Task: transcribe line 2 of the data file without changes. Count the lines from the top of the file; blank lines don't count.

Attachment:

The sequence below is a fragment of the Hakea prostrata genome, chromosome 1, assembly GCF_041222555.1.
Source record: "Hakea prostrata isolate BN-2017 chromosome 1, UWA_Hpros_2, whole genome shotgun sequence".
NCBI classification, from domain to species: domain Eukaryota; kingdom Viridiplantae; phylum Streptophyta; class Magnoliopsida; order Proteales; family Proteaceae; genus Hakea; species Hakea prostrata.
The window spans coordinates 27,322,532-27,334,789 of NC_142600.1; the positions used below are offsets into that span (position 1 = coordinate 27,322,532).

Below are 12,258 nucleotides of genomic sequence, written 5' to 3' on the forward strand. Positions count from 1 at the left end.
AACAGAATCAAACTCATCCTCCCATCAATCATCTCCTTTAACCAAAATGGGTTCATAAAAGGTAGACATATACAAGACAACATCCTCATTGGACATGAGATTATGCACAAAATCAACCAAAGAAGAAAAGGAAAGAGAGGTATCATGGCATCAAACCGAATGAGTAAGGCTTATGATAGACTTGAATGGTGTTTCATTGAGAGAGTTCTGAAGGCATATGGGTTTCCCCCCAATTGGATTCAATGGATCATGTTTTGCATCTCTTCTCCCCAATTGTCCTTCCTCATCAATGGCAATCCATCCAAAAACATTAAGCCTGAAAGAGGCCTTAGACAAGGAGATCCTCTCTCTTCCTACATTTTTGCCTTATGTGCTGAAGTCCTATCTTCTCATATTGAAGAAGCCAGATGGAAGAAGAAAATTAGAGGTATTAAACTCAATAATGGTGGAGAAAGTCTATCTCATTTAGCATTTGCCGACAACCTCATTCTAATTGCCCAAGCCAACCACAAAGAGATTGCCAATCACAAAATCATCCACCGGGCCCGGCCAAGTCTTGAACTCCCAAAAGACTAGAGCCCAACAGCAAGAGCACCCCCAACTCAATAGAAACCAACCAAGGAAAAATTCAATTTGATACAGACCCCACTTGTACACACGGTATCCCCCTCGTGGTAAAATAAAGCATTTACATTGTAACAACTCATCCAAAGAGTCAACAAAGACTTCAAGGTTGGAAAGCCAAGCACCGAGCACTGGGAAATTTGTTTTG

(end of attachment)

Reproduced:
Source record: "Hakea prostrata isolate BN-2017 chromosome 1, UWA_Hpros_2, whole genome shotgun sequence".